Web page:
Published on January 31, 2019, at 11:20 a.m.
by Julia Landon.
If there is one thing almost all college students struggle with today, it is burnout. Burnout is defined by Mayo Clinic as “a state of physical or emotional exhaustion that also involves a sense of reduced accomplishment and loss of personal identity.” Unfortunately, so many public relations students are victims of what is further identified as “millennial burnout.”
Millennial burnout differs from typical burnout. Rather than the usual burnout that begins to rear its head later in one’s professional career, millennials can experience burnout within a few years of starting their careers or even before they enter the workforce.
In a Buzzfeed News article, Anne Helen Petersen wrote, “Why am I burned out? Because I’ve internalized the idea that I should be working all the time.”
From when students take their first public relations class to their last, they are told that attention to detail is one of PR’s most important aspects. Without it, crises can occur. So in addition to the social pressure that students have to always be working for the next part of life, these students also struggle with the idea that everything they do has to be perfect.
Perfectionism is heavily tied to millennial burnout. A study published in 2017 noted, “Socially prescribed perfectionism is the most debilitating of the three dimensions of perfectionism. This is because the perceived expectations of others are experienced as excessive, uncontrollable, and unfair, making failure experiences and negative emotional states common.”
Beginning freshman year, students often face the question “what are you doing this summer?” PR students begin summer internship applications as early as December, and these applications are open until as late as April. During this time period, they are not only focused on excelling in their classes but are also focused on writing cover letters and perfecting their résumés. In addition, they are stressed over whether or not they will get an interview and wondering where they will be during the summer.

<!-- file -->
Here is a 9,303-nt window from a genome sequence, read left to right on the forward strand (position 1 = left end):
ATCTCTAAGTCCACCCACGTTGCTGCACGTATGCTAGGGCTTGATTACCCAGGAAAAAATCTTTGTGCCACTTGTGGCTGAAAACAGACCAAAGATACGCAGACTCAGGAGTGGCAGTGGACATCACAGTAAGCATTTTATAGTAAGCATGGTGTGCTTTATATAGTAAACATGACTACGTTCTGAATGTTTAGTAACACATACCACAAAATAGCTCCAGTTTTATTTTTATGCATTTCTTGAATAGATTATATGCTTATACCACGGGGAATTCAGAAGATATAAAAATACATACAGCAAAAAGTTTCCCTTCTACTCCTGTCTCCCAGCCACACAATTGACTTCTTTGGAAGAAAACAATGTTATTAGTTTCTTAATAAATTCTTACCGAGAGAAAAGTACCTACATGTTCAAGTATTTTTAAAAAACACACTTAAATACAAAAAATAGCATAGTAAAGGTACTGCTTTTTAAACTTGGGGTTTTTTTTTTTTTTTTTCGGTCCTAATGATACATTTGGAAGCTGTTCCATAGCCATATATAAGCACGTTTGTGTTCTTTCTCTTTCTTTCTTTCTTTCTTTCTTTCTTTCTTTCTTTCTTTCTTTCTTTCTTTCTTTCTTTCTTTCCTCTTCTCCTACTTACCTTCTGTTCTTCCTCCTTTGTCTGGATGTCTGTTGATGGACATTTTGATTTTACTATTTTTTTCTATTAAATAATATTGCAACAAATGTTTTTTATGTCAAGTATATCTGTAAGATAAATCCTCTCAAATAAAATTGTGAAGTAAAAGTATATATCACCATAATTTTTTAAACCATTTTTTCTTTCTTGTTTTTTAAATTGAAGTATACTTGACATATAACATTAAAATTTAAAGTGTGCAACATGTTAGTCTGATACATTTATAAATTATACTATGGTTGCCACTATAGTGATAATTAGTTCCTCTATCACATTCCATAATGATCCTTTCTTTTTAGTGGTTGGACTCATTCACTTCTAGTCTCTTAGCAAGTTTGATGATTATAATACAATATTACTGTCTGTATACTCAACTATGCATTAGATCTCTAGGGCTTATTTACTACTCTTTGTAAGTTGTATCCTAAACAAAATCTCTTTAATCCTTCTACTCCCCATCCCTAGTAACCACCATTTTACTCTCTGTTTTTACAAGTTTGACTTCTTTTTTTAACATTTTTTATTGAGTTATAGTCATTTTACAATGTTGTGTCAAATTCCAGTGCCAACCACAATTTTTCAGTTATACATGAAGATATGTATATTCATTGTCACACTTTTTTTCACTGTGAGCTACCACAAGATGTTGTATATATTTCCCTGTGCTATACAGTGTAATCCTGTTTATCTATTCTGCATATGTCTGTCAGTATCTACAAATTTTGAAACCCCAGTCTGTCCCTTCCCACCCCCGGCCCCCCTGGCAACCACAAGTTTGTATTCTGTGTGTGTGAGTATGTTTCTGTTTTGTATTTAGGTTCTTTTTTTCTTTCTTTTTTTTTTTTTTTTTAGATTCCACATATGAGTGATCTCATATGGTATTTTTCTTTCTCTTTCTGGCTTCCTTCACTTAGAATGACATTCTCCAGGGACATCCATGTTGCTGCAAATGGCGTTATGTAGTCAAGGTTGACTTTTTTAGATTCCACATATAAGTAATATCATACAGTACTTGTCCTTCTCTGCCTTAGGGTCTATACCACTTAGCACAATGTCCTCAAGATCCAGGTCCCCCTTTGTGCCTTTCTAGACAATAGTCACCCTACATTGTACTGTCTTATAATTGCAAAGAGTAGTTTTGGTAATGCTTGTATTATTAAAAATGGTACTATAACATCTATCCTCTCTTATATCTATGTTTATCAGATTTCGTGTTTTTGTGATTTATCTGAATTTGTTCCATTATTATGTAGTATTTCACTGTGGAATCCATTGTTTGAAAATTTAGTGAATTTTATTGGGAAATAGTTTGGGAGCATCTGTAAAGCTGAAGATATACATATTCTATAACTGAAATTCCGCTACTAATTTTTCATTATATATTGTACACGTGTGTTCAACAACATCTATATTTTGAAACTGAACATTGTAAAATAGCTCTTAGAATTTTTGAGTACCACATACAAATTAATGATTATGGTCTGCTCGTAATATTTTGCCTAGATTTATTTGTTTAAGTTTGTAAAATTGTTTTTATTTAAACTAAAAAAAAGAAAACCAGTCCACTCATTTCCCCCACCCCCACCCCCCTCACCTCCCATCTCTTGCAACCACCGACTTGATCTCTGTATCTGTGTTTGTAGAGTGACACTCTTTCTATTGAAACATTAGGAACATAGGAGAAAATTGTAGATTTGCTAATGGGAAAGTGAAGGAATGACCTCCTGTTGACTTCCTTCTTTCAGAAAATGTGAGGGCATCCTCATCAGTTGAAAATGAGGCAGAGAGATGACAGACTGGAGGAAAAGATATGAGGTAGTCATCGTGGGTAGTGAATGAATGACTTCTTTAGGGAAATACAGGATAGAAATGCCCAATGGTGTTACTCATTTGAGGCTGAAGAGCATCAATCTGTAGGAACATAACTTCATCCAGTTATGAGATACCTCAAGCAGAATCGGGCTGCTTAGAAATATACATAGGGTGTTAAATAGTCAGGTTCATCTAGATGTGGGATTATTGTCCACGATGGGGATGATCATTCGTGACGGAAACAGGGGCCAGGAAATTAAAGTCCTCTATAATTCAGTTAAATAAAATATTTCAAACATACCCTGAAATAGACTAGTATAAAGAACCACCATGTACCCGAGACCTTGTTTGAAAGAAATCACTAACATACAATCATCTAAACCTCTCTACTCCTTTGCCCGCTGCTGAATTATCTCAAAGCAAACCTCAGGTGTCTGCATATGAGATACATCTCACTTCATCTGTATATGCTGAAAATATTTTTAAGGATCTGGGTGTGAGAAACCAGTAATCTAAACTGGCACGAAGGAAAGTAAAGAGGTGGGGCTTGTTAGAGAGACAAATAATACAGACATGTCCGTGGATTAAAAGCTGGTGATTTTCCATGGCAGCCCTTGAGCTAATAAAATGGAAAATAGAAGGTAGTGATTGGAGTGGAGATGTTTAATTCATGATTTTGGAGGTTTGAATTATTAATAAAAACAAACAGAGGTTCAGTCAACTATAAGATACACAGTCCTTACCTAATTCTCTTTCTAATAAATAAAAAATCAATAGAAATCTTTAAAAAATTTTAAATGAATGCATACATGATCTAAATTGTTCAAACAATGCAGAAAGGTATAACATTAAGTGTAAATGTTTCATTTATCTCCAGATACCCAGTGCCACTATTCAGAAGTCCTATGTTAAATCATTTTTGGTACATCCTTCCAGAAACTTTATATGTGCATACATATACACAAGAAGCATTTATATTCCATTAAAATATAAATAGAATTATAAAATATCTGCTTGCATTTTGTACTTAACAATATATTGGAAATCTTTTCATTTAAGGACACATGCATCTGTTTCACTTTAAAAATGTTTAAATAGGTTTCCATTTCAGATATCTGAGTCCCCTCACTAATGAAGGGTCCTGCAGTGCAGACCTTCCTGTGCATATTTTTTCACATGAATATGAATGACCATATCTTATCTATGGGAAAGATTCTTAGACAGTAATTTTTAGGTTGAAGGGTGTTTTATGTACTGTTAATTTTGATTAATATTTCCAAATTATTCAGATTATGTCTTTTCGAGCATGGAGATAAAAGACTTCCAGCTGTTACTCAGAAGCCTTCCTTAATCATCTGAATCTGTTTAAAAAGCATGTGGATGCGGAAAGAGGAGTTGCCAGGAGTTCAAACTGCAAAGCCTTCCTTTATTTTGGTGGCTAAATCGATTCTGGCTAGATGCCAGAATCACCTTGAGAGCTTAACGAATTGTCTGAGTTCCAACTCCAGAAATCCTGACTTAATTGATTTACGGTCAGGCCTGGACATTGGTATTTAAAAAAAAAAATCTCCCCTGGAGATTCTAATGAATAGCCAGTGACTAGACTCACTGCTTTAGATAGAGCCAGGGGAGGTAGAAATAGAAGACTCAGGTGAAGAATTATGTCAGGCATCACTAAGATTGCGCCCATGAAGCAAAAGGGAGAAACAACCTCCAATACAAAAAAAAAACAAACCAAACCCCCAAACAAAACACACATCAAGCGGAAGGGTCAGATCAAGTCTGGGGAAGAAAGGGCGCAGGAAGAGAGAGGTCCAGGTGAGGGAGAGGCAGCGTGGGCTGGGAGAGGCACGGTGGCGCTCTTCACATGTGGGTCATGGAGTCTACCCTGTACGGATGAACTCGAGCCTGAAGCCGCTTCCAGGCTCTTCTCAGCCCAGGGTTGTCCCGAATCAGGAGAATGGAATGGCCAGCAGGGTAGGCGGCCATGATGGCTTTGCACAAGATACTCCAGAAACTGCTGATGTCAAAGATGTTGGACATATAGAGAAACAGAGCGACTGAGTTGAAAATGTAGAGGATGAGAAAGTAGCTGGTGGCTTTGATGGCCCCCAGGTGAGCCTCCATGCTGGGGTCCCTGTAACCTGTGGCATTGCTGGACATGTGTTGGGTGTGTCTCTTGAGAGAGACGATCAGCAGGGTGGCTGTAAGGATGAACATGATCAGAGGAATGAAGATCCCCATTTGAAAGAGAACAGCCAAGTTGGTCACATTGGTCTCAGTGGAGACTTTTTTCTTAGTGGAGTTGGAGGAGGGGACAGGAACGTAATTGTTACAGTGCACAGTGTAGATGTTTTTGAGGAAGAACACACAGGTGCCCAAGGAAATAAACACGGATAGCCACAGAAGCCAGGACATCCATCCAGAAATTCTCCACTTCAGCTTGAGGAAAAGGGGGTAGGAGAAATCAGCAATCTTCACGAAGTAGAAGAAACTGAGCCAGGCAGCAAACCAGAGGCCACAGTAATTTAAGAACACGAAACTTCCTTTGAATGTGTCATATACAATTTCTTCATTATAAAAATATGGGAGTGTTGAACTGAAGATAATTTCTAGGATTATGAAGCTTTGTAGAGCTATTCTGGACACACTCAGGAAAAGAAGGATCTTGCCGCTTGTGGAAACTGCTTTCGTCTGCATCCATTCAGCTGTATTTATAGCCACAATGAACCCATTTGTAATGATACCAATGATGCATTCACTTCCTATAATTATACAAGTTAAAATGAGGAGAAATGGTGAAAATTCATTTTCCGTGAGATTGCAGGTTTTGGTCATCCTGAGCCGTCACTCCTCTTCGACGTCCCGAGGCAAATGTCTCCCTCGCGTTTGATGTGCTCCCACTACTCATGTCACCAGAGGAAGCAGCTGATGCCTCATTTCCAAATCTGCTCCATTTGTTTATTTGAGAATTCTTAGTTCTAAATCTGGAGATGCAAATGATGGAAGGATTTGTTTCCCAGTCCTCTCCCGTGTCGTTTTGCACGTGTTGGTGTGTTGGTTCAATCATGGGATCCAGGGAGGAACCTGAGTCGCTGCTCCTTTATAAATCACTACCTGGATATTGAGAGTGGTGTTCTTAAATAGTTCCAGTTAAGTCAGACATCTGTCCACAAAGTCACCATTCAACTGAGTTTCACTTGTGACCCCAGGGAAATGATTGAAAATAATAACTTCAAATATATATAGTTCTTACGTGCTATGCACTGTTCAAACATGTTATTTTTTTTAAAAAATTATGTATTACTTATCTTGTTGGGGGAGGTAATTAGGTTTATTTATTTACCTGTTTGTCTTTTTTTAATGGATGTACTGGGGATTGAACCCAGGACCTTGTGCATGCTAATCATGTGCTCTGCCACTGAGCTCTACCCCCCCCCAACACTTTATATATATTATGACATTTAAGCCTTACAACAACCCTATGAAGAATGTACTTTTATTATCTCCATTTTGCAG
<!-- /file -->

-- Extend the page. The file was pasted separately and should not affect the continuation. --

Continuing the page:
All of these different aspects feed directly into worsening millennial burnout and encouraging perfectionism. While internships and attention to detail are pertinent in learning exactly how the public relations field operates in the real world, students need to be able to find the balance between learning and bettering themselves and allowing themselves to take a break to find what makes them happy outside of work.
Work/life balance doesn’t start once a student gets a job. It starts almost as soon as students begin looking forward to their careers. The public relations field may prefer students who know their way around, but there is no need to be a burnt-out #PRofessional.
Editor’s Note: For purposes of this article, the term “millennial” is used to describe students who are currently in college.